Household spending rises despite Omicron push
Household spending has soared after a drop during Omicron – but there are some things Aussies can’t live without.
Household spending was surprisingly high at the start of 2022, despite the massive spike in Omicron cases across the country, research from a major bank has found.
The latest index of household spending intentions from the Commonwealth Bank shows an overall fall of 10% in January compared to the previous month, led by entertainment, retail (both down almost 21%) and the household services (down 14.4%).
Being the post-Christmas period, this is usually the month when a drop is observed.
But the overall index was remarkably 1.4% higher than the same period last year.
The data is drawn from the ABC’s internally generated transaction and loan data, as well as publicly available Google search terms, covering 12 spending categories and providing fascinating insight into what Australians spend on what they have won hard.
The bank’s chief economist, Stephen Halmarick, said it’s worth noting that what looked like a sharp drop in the retail trade index last month was actually less than the average January drop since 2017 – suggesting that the impact of the highly infectious variant of Covid was less significant than might have been expected.
And the retail trade index rose 4.4% on the year, “confirming our view that the consumer-led recovery remains intact,” Halmarick said.
Department stores, electronics, hardware, pet supplies, women’s accessories, florists “and, very interestingly, gifts and souvenirs” led the growth, he said. he declares.
Duty free resumed from a very low base as international travel resumed, and tailoring and alterations were also popular, a trend seen throughout the festive season.
Spending on packaged alcohol, discount and variety stores, camera and photography supplies, art supplies, stationery and antique stores was weaker.
The research also showed that the index of home purchase spending intentions fell another 13.8% in January compared to December and is now more than 27.3% lower during of the year.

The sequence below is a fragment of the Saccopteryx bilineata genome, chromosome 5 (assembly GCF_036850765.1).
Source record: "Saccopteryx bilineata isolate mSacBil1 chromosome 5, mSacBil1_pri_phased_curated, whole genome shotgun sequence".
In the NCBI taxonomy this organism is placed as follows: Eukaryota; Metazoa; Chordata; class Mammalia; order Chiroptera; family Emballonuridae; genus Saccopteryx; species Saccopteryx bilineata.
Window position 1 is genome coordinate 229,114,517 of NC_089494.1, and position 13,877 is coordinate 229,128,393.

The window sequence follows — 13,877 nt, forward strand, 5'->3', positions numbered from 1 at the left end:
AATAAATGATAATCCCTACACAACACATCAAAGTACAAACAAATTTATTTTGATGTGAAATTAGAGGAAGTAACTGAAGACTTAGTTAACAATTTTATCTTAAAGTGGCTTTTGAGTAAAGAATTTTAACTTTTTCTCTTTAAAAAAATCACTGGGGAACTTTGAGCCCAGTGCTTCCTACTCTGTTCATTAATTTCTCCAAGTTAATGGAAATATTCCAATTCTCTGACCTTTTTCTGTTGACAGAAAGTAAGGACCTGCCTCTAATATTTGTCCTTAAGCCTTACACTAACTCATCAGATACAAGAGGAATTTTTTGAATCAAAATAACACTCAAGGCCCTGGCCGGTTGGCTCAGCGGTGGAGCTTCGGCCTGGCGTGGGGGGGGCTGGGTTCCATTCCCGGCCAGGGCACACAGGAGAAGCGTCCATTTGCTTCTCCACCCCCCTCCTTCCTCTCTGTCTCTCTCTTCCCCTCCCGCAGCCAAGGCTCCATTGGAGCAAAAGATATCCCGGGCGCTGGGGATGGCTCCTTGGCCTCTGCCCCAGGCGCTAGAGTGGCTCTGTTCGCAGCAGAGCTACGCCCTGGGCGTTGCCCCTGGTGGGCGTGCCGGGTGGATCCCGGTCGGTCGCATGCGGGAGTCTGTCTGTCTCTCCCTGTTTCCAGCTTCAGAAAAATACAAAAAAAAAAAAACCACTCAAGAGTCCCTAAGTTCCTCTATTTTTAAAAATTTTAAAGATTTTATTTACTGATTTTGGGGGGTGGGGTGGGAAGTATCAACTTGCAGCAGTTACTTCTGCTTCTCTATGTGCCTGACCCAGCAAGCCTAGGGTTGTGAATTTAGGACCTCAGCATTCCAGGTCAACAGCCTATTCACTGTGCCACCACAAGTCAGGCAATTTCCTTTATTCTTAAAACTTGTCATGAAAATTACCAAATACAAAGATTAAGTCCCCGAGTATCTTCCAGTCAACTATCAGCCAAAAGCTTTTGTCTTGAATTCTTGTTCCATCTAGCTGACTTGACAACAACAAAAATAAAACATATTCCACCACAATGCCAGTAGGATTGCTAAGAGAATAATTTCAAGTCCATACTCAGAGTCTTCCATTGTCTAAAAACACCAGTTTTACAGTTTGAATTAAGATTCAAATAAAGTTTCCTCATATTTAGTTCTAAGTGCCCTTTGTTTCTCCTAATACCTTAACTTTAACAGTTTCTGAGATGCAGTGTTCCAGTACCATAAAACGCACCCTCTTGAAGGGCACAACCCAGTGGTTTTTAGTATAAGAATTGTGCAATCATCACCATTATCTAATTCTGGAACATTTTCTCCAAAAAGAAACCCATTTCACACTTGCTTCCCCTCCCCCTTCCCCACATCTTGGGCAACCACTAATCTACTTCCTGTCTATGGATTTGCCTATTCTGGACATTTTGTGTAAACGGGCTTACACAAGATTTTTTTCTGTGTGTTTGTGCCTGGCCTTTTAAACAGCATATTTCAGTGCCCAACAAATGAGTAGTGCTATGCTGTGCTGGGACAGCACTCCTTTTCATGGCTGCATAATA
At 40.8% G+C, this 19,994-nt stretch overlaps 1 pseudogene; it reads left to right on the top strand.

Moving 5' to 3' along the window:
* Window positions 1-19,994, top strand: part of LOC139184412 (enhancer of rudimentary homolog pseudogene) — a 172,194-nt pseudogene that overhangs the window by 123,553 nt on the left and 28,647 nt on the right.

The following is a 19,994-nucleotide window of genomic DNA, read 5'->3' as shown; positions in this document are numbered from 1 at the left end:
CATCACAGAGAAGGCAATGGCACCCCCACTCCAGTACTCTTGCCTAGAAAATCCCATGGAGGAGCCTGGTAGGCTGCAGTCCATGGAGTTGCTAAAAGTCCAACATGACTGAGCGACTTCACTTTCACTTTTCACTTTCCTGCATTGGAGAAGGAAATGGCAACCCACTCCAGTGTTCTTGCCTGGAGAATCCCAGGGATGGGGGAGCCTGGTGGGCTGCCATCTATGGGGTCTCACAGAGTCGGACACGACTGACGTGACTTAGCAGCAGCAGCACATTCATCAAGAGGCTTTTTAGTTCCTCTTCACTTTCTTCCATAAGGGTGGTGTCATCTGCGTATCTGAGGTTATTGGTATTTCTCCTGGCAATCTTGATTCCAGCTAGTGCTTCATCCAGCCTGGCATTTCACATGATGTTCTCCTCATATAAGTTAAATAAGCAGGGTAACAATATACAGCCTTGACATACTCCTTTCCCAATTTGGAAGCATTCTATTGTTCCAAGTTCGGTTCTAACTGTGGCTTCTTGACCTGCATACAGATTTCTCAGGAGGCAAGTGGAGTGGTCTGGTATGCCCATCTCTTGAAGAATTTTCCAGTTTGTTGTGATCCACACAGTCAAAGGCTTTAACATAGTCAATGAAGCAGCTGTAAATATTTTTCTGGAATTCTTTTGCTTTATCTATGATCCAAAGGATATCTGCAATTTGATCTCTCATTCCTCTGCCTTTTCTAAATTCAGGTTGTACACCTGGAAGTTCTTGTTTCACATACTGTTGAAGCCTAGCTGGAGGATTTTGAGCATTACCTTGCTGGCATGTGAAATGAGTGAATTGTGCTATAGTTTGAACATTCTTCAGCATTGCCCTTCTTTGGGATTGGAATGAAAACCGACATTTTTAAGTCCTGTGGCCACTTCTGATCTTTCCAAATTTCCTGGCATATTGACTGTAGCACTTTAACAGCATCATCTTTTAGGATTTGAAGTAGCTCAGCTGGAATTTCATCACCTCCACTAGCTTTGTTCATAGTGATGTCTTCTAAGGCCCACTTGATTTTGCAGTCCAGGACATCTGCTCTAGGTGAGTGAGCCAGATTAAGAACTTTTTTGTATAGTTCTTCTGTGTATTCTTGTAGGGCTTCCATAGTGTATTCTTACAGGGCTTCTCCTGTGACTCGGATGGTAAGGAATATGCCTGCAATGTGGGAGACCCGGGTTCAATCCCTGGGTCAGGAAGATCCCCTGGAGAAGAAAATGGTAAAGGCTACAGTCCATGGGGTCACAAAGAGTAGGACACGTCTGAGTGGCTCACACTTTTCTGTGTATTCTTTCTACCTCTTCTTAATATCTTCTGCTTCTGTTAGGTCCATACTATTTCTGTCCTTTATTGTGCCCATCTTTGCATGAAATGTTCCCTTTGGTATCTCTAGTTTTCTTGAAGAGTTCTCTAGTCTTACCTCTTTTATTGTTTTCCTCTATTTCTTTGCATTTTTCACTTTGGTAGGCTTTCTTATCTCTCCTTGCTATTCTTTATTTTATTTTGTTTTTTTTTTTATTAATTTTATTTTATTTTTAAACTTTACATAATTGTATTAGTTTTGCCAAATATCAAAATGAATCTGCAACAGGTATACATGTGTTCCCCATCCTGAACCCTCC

“This confirms our view that, after rising 22% in 2021, house prices are expected to rise a more modest 7% in 2022 before adjusting to the 10% decline projected in 2023,” said Mr Halmarick.
House price growth could even be below 7% this year given the earlier than expected Reserve Bank of Australia rate hike, now widely expected in August, he said.
It comes after the National Australia Bank last week predicted a 3% rise in house values in 2022 and a decline of around 10% next year.
Also on Tuesday, the weekly ANZ-Roy Morgan consumer confidence rating dipped a hair into pessimistic territory, with sentiment falling the most in Western Australia as Omicron cases spiked and bushfires ravaged the region. of the State’s Wheatbelt.
But the main measure of consumer spending intentions continued to rise, with the “time to buy a major household item” sub-index rising 0.7% last week.
“More recent data from the ABC on credit and debit cards suggests consumer spending is now picking up,” said CommSec senior economist Ryan Felsman.
Another new survey, carried out by NAB, showed that business conditions fell in January, but confidence proved resilient in all sectors except mining, signaling that companies were optimistic. that the Omicron epidemic would be short-lived.